DEFINITION of 'PEG Payback Period'

The PEG payback period is a key ratio that is used to determine the time it would take for an investor to double their money with a stock investment. The price-to-earnings growth payback period is the time it would take for a company's earnings to equal the stock price paid by the investor. A company's PEG ratio is used rather than their price-to-earnings ratio because it is assumed that a company's earnings will grow over time. In theory, the price/earnings to growth ratio helps investors and analyst determine the relative trade-off between the price of a stock, the stock's earnings per share (EPS), and the company's expected growth rate.

BREAKING DOWN 'PEG Payback Period'

The best reason for calculating the PEG payback period is to determine the riskiness of an investment. As a measure of relative riskiness, the PEG payback period's primary benefit is as a measure of liquidity. Liquid investments and securities are generally considered less risky than illiquid variations; all else held constant. Generally the longer the payback period, the riskier an investment becomes. This is because the payback period relies on the assessment of a company's earnings potential. It is harder to predict such potential further into the future, and subsequently, there is a greater risk that those returns will not come to fruition.

Drawbacks of the PEG Ratio

A notable deficiency of the PEG ratio is that it's largely an approximation; a deficiency particularly subject to financial engineering or manipulation. None the less, the PEG ratio and resulting PEG payback period still enjoy widespread use in the financial press and within the analysis and reporting by capital markets strategists.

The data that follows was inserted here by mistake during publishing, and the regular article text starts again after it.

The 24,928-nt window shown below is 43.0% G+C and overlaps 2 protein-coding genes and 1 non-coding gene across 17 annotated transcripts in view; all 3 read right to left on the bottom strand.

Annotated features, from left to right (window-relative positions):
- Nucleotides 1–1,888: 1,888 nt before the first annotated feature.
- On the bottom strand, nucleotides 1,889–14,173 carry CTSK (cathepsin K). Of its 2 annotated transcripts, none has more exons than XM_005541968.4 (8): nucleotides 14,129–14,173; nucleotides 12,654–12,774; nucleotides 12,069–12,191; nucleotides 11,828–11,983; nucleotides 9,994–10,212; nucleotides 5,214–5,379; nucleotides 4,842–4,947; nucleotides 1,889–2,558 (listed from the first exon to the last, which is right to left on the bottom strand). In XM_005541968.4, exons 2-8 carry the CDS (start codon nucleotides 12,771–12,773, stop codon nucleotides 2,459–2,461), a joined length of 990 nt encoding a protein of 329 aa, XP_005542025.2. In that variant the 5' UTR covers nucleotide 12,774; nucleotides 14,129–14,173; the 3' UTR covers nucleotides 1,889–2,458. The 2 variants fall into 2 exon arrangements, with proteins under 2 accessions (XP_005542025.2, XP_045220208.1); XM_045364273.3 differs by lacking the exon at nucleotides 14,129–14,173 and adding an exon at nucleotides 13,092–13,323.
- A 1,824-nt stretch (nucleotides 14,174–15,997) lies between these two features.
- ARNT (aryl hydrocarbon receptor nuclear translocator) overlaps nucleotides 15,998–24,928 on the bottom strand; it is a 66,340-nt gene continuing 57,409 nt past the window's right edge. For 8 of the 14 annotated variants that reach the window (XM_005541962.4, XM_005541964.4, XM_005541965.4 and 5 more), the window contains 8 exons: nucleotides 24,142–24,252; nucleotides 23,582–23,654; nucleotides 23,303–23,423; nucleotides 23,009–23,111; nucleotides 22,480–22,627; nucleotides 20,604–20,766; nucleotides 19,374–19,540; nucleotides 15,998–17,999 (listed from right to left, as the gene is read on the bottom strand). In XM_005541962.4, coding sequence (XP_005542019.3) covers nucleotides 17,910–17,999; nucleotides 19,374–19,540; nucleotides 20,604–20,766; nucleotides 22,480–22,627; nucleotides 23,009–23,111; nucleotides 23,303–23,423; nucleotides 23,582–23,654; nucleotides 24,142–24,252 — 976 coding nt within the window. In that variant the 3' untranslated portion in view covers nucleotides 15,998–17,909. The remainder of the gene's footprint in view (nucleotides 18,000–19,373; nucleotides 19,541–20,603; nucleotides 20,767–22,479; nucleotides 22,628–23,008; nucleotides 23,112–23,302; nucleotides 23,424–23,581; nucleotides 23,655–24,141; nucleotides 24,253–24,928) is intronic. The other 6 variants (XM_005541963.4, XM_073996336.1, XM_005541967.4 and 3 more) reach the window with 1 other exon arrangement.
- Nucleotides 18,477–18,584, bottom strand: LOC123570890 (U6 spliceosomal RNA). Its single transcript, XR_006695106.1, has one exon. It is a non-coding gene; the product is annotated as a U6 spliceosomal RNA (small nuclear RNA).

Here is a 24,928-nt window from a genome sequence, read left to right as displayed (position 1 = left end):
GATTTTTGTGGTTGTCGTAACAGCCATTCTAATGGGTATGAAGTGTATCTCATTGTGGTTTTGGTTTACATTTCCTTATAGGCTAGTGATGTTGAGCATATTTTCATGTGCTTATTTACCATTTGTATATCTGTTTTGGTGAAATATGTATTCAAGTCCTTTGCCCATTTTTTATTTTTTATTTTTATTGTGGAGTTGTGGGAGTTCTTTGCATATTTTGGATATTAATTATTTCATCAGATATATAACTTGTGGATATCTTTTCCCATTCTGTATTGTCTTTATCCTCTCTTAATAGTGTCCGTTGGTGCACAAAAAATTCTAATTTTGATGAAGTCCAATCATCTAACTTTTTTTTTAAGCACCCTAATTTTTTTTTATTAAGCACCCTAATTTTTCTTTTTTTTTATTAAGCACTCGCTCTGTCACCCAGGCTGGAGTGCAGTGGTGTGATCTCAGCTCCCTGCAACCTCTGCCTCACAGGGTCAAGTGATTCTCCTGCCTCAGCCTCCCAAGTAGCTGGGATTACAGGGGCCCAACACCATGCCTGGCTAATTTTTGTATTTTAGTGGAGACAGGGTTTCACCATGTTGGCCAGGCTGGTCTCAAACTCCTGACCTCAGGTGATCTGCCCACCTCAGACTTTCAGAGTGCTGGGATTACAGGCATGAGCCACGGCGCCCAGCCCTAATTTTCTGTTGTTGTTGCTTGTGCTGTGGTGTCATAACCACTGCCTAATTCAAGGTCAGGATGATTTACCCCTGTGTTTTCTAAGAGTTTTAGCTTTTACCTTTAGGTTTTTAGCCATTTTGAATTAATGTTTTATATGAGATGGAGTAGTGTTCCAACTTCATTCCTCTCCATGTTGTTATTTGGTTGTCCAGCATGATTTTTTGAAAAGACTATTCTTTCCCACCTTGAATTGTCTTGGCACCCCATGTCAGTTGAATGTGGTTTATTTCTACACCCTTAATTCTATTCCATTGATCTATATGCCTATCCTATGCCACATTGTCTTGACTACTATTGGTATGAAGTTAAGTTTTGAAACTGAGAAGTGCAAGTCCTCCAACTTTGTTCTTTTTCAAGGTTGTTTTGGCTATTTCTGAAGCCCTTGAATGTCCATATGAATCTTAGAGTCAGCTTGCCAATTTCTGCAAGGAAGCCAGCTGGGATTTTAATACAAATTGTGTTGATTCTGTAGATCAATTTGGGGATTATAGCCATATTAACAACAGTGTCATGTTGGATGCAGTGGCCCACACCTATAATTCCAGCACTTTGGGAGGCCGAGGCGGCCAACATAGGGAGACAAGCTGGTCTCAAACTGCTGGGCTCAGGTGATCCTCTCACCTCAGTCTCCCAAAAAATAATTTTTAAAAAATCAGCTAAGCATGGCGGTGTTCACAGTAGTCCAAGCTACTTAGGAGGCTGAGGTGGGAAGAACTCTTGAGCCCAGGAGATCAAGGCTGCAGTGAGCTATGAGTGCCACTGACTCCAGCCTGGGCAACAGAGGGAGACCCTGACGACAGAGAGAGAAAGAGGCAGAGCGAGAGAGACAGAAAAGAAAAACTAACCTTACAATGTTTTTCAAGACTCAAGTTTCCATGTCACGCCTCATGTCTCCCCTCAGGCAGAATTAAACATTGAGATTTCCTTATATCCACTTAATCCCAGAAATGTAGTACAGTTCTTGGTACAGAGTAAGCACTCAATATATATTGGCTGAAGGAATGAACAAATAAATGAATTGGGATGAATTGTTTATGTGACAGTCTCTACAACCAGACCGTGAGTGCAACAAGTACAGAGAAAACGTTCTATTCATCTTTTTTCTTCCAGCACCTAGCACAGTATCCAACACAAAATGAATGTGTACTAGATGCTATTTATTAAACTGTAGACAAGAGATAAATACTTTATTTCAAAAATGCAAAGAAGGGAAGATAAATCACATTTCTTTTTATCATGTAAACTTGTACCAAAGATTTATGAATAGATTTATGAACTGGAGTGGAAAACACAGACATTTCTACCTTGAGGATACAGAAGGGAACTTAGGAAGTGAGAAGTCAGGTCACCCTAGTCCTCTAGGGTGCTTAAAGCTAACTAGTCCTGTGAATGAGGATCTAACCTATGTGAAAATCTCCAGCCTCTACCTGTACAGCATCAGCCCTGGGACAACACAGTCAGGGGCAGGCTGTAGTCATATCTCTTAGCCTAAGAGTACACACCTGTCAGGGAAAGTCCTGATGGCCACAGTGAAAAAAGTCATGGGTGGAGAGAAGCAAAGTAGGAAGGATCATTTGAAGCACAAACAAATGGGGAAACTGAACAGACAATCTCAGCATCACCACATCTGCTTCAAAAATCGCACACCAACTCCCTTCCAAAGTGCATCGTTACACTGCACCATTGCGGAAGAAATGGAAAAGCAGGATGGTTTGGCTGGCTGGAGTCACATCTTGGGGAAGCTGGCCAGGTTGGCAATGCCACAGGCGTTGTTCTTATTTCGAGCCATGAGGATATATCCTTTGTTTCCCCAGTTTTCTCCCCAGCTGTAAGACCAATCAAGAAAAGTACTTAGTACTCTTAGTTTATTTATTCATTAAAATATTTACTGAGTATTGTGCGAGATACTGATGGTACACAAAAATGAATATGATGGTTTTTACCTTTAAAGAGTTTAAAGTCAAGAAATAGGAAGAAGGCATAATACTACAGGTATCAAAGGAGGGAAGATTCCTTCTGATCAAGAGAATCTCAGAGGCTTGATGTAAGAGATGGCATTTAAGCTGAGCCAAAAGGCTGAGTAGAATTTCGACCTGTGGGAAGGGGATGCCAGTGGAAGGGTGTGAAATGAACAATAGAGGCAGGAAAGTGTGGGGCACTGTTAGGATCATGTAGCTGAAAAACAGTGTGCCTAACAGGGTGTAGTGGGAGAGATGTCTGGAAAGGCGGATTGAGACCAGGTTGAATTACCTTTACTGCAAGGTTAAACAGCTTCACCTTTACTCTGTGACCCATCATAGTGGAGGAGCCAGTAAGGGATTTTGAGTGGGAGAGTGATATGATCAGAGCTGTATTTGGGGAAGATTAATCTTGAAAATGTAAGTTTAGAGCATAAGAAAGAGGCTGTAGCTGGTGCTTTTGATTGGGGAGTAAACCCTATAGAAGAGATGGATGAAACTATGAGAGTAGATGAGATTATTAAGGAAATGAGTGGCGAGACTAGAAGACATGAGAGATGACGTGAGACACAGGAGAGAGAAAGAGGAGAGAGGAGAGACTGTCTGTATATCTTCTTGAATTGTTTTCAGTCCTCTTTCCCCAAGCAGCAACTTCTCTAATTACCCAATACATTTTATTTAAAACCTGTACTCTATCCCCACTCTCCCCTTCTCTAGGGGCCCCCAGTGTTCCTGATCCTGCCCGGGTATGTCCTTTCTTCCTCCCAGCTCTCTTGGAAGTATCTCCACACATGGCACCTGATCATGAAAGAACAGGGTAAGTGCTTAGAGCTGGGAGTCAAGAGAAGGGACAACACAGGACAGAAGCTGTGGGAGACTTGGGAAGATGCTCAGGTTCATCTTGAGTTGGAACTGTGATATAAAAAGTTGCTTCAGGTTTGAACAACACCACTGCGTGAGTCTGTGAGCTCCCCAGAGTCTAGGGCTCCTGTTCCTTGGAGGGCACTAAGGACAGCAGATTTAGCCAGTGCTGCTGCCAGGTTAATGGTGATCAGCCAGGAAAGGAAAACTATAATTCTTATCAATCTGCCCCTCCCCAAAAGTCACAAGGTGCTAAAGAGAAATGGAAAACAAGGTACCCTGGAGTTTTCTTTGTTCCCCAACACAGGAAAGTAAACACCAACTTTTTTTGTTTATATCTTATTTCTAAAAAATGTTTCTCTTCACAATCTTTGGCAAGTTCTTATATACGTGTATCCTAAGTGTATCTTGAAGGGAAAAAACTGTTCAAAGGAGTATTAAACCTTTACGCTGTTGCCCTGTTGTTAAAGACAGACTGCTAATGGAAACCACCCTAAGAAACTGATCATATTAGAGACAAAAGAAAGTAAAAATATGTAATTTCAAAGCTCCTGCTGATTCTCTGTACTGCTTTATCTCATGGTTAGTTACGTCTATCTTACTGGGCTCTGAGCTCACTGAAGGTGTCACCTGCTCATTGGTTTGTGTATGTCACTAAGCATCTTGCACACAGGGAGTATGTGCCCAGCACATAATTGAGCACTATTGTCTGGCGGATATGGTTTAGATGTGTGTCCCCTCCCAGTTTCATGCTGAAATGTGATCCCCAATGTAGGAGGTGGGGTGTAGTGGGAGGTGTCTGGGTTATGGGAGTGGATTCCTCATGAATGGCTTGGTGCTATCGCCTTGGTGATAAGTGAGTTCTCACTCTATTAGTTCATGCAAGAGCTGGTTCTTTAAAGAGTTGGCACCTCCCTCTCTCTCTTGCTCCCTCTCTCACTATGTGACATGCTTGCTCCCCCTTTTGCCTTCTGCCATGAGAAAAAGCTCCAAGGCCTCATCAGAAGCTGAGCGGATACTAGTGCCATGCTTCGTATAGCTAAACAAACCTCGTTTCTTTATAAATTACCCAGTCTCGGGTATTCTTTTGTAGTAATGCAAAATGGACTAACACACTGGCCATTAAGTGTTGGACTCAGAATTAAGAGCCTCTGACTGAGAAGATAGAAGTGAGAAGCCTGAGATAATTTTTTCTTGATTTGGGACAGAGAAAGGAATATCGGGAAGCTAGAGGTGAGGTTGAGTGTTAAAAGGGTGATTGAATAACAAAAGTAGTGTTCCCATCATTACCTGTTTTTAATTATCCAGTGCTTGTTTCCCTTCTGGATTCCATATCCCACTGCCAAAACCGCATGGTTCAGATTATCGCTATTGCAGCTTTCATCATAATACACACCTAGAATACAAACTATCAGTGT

The growth rate used in the PEG ratio is generally derived in one of two ways. The first method uses a forward-looking growth rate for a company. This number would be an annualized growth rate (i.e., percentage earnings growth per year), usually covering a period of up to five years. The other method uses a trailing growth rate derived from a trailing financial period, such as the last fiscal year or the previous 12 months. A multi-year historical average may also be appropriate. The selection of a forward or trailing growth rate depends on which method is most realistic for future project results. For certain mature businesses, a trailing rate may prove a reliable proxy. For high growth or businesses experiencing an explosive new product, a forward-looking growth rate may be preferred.

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